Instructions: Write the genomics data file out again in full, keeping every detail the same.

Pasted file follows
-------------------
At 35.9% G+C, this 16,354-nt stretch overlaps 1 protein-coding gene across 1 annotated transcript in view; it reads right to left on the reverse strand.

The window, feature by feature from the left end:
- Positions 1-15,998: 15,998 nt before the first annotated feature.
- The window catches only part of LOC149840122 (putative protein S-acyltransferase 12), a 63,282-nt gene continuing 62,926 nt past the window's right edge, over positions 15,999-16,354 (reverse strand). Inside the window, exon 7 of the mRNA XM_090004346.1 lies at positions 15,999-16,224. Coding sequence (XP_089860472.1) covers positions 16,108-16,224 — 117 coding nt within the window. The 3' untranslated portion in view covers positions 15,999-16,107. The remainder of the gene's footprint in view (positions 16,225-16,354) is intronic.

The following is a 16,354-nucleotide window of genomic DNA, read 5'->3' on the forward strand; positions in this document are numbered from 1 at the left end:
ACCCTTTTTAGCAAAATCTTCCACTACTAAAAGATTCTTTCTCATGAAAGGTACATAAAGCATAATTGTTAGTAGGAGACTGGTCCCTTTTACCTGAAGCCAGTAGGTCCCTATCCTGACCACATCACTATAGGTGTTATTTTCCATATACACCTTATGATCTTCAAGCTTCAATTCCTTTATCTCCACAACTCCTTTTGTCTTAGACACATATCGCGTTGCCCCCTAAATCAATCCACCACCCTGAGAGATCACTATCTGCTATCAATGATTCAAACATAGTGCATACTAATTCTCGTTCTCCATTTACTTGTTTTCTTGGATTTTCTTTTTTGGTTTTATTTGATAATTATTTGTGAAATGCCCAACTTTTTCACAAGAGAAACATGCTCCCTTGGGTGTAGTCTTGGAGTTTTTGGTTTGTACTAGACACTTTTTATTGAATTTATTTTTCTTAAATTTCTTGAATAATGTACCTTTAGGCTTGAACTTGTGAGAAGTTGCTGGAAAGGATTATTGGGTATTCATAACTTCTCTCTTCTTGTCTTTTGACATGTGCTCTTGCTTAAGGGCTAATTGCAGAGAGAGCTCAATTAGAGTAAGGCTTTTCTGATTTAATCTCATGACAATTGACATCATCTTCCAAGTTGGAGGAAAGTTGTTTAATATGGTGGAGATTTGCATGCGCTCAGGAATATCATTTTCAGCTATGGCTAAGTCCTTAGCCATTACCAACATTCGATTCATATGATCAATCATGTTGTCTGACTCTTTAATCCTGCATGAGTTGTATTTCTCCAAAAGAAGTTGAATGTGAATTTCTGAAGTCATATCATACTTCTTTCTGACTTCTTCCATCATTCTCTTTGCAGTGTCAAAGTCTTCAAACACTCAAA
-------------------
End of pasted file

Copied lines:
At 35.9% G+C, this 16,354-nt stretch overlaps 1 protein-coding gene across 1 annotated transcript in view; it reads right to left on the reverse strand.

The window, feature by feature from the left end:
- Positions 1-15,998: 15,998 nt before the first annotated feature.
- The window catches only part of LOC149840122 (putative protein S-acyltransferase 12), a 63,282-nt gene continuing 62,926 nt past the window's right edge, over positions 15,999-16,354 (reverse strand). Inside the window, exon 7 of the mRNA XM_090004346.1 lies at positions 15,999-16,224. Coding sequence (XP_089860472.1) covers positions 16,108-16,224 — 117 coding nt within the window. The 3' untranslated portion in view covers positions 15,999-16,107. The remainder of the gene's footprint in view (positions 16,225-16,354) is intronic.

The following is a 16,354-nucleotide window of genomic DNA, read 5'->3' on the forward strand; positions in this document are numbered from 1 at the left end:
ACCCTTTTTAGCAAAATCTTCCACTACTAAAAGATTCTTTCTCATGAAAGGTACATAAAGCATAATTGTTAGTAGGAGACTGGTCCCTTTTACCTGAAGCCAGTAGGTCCCTATCCTGACCACATCACTATAGGTGTTATTTTCCATATACACCTTATGATCTTCAAGCTTCAATTCCTTTATCTCCACAACTCCTTTTGTCTTAGACACATATCGCGTTGCCCCCTAAATCAATCCACCACCCTGAGAGATCACTATCTGCTATCAATGATTCAAACATAGTGCATACTAATTCTCGTTCTCCATTTACTTGTTTTCTTGGATTTTCTTTTTTGGTTTTATTTGATAATTATTTGTGAAATGCCCAACTTTTTCACAAGAGAAACATGCTCCCTTGGGTGTAGTCTTGGAGTTTTTGGTTTGTACTAGACACTTTTTATTGAATTTATTTTTCTTAAATTTCTTGAATAATGTACCTTTAGGCTTGAACTTGTGAGAAGTTGCTGGAAAGGATTATTGGGTATTCATAACTTCTCTCTTCTTGTCTTTTGACATGTGCTCTTGCTTAAGGGCTAATTGCAGAGAGAGCTCAATTAGAGTAAGGCTTTTCTGATTTAATCTCATGACAATTGACATCATCTTCCAAGTTGGAGGAAAGTTGTTTAATATGGTGGAGATTTGCATGCGCTCAGGAATATCATTTTCAGCTATGGCTAAGTCCTTAGCCATTACCAACATTCGATTCATATGATCAATCATGTTGTCTGACTCTTTAATCCTGCATGAGTTGTATTTCTCCAAAAGAAGTTGAATGTGAATTTCTGAAGTCATATCATACTTCTTTCTGACTTCTTCCATCATTCTCTTTGCAGTGTCAAAGTCTTCAAACACTCAAA